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Radiation Characteristics of Corrugated Cardboard Flames

Zeng D., Chaos M., Khan, M.M. and Dorofeev, S., 2014. Radiation Characteristics of Corrugated Cardboard Flames. Fire Safety Science 11: 97-110. 10.3801/IAFSS.FSS.11-97


The relation between flame radiation, smoke yield, and smoke point of a practical solid fuel, namely corrugated cardboard, is studied experimentally. Experiments are performed using an ASTM E 2058/ISO 12136 Fire Propagation Apparatus (FPA). Corrugated cardboard flames are established in the FPA under external heat fluxes representative of those found in a large-scale fire scenario. The heat release rates for these flames are on the order of 7 to 10 kW based on calorimetry analyses. Radiation is measured using a heat flux gage located in the near field of the flame. In order to better interpret calorimetry data, effort is placed on the characterization of the chemical composition and thermodynamics of the corrugated cardboard used both in its virgin and charred states. A novel smoke point measurement system based on the FPA is also described and demonstrated. It is shown that the specific heat of combustion of volatiles released from the pyrolysis process increases with pyrolysis progress. Furthermore, flame radiant fraction, smoke point, and smoke yield are also shown to vary during pyrolysis and combustion. The variations of both the smoke point and radiant fraction with pyrolysis progress at different heating rates indicate that the volatile chemical composition continuously varies during pyrolysis. These observations are explained by faster release rates of fuel oxygen and hydrogen than that of carbon during pyrolysis.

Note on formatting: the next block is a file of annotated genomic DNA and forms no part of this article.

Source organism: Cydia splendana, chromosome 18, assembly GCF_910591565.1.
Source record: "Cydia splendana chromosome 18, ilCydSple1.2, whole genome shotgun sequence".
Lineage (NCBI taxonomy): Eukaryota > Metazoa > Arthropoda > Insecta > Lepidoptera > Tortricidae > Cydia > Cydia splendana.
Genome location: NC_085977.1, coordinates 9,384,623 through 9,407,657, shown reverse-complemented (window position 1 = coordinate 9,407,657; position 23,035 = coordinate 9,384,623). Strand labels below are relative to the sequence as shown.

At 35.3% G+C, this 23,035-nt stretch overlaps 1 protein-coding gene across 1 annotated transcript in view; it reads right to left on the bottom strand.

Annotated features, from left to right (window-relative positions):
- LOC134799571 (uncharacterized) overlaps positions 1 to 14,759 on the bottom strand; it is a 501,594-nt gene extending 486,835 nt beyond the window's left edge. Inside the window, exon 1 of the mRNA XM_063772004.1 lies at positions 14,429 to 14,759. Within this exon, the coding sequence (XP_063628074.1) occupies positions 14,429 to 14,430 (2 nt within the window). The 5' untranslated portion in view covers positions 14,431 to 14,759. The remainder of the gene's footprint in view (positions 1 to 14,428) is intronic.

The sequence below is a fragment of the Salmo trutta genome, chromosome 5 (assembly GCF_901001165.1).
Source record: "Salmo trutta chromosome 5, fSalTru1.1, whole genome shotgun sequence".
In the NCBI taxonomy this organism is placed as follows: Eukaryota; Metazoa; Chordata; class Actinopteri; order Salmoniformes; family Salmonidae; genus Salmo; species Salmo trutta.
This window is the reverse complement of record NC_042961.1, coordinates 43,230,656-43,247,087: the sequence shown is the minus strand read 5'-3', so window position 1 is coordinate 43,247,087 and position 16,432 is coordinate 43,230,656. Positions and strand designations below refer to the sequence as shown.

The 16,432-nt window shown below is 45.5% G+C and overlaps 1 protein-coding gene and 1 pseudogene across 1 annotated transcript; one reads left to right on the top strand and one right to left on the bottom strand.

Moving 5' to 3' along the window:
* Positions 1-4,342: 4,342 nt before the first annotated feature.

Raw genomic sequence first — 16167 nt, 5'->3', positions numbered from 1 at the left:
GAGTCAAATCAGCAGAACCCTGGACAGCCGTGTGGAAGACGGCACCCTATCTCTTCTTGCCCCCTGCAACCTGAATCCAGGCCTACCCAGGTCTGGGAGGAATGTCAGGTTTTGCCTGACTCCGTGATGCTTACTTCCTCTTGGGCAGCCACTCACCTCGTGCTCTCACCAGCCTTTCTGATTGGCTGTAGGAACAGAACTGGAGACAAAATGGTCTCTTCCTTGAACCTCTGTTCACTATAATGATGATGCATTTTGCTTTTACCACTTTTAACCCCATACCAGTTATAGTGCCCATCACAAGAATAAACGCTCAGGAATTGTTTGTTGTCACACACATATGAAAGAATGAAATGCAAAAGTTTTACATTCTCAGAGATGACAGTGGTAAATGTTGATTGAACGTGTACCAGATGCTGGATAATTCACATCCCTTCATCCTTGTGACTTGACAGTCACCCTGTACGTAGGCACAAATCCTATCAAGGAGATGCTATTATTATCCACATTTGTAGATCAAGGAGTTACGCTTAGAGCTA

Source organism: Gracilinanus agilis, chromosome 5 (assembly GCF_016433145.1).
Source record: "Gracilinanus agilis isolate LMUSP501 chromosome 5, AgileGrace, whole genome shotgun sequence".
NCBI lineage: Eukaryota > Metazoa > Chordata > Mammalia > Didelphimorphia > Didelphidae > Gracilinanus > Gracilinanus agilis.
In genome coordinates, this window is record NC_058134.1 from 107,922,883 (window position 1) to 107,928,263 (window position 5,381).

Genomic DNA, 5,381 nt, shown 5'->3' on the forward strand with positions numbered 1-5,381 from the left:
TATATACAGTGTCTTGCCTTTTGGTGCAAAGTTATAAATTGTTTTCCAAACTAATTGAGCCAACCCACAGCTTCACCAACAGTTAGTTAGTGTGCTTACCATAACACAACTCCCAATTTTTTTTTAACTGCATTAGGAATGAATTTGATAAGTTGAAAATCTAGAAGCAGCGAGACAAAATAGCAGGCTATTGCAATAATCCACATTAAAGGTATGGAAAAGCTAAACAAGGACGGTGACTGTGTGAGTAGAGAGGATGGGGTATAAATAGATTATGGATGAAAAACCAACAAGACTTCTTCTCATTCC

solid fuel, smoke point, smoke yield, flame radiation

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